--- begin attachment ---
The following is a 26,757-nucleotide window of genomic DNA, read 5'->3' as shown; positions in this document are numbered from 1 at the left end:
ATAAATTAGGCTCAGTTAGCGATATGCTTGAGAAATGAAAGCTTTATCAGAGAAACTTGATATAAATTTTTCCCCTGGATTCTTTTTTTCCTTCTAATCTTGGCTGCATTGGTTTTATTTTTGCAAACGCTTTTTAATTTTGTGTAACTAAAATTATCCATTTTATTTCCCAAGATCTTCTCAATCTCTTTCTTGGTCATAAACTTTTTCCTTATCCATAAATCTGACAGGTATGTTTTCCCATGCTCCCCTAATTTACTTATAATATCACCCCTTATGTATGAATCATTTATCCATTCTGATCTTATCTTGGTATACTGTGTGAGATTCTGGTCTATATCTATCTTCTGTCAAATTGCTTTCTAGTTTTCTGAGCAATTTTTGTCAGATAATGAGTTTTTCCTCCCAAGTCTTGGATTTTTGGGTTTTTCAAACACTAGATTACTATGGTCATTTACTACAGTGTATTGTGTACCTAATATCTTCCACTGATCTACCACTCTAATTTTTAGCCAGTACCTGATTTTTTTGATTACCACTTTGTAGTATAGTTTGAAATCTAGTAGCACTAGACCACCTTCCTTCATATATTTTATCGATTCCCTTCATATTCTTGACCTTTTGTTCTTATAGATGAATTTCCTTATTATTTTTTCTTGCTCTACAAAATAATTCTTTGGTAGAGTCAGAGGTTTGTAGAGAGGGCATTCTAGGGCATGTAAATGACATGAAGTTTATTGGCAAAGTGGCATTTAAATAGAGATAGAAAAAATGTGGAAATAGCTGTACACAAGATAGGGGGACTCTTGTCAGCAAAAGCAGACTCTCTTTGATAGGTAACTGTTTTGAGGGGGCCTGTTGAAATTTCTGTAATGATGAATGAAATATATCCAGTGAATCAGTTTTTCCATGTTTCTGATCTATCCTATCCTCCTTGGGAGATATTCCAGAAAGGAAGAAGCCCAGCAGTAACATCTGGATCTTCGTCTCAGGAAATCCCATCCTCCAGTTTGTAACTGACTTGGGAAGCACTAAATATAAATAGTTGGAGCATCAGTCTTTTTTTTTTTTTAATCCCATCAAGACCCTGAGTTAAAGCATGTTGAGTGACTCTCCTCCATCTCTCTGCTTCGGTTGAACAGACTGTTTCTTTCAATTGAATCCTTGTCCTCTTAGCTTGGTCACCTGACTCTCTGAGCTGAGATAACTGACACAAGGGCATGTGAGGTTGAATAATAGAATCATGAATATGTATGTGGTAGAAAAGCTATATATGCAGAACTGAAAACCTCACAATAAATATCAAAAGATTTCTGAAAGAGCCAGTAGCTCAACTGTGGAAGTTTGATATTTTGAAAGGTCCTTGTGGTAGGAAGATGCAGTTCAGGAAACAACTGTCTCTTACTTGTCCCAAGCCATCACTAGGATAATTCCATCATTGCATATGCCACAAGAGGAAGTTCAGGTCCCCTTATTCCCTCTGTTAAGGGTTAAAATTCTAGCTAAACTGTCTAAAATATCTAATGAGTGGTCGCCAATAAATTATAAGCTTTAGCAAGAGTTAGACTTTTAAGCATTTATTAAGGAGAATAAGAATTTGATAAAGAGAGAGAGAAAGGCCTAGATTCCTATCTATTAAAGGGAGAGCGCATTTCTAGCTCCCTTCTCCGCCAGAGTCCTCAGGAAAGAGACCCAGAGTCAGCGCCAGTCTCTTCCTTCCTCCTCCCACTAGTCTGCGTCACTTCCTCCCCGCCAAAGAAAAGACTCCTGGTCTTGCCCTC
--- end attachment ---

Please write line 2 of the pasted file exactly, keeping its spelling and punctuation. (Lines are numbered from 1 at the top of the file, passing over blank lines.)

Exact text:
ATAAATTAGGCTCAGTTAGCGATATGCTTGAGAAATGAAAGCTTTATCAGAGAAACTTGATATAAATTTTTCCCCTGGATTCTTTTTTTCCTTCTAATCTTGGCTGCATTGGTTTTATTTTTGCAAACGCTTTTTAATTTTGTGTAACTAAAATTATCCATTTTATTTCCCAAGATCTTCTCAATCTCTTTCTTGGTCATAAACTTTTTCCTTATCCATAAATCTGACAGGTATGTTTTCCCATGCTCCCCTAATTTACTTATAATATCACCCCTTATGTATGAATCATTTATCCATTCTGATCTTATCTTGGTATACTGTGTGAGATTCTGGTCTATATCTATCTTCTGTCAAATTGCTTTCTAGTTTTCTGAGCAATTTTTGTCAGATAATGAGTTTTTCCTCCCAAGTCTTGGATTTTTGGGTTTTTCAAACACTAGATTACTATGGTCATTTACTACAGTGTATTGTGTACCTAATATCTTCCACTGATCTACCACTCTAATTTTTAGCCAGTACCTGATTTTTTTGATTACCACTTTGTAGTATAGTTTGAAATCTAGTAGCACTAGACCACCTTCCTTCATATATTTTATCGATTCCCTTCATATTCTTGACCTTTTGTTCTTATAGATGAATTTCCTTATTATTTTTTCTTGCTCTACAAAATAATTCTTTGGTAGAGTCAGAGGTTTGTAGAGAGGGCATTCTAGGGCATGTAAATGACATGAAGTTTATTGGCAAAGTGGCATTTAAATAGAGATAGAAAAAATGTGGAAATAGCTGTACACAAGATAGGGGGACTCTTGTCAGCAAAAGCAGACTCTCTTTGATAGGTAACTGTTTTGAGGGGGCCTGTTGAAATTTCTGTAATGATGAATGAAATATATCCAGTGAATCAGTTTTTCCATGTTTCTGATCTATCCTATCCTCCTTGGGAGATATTCCAGAAAGGAAGAAGCCCAGCAGTAACATCTGGATCTTCGTCTCAGGAAATCCCATCCTCCAGTTTGTAACTGACTTGGGAAGCACTAAATATAAATAGTTGGAGCATCAGTCTTTTTTTTTTTTTAATCCCATCAAGACCCTGAGTTAAAGCATGTTGAGTGACTCTCCTCCATCTCTCTGCTTCGGTTGAACAGACTGTTTCTTTCAATTGAATCCTTGTCCTCTTAGCTTGGTCACCTGACTCTCTGAGCTGAGATAACTGACACAAGGGCATGTGAGGTTGAATAATAGAATCATGAATATGTATGTGGTAGAAAAGCTATATATGCAGAACTGAAAACCTCACAATAAATATCAAAAGATTTCTGAAAGAGCCAGTAGCTCAACTGTGGAAGTTTGATATTTTGAAAGGTCCTTGTGGTAGGAAGATGCAGTTCAGGAAACAACTGTCTCTTACTTGTCCCAAGCCATCACTAGGATAATTCCATCATTGCATATGCCACAAGAGGAAGTTCAGGTCCCCTTATTCCCTCTGTTAAGGGTTAAAATTCTAGCTAAACTGTCTAAAATATCTAATGAGTGGTCGCCAATAAATTATAAGCTTTAGCAAGAGTTAGACTTTTAAGCATTTATTAAGGAGAATAAGAATTTGATAAAGAGAGAGAGAAAGGCCTAGATTCCTATCTATTAAAGGGAGAGCGCATTTCTAGCTCCCTTCTCCGCCAGAGTCCTCAGGAAAGAGACCCAGAGTCAGCGCCAGTCTCTTCCTTCCTCCTCCCACTAGTCTGCGTCACTTCCTCCCCGCCAAAGAAAAGACTCCTGGTCTTGCCCTC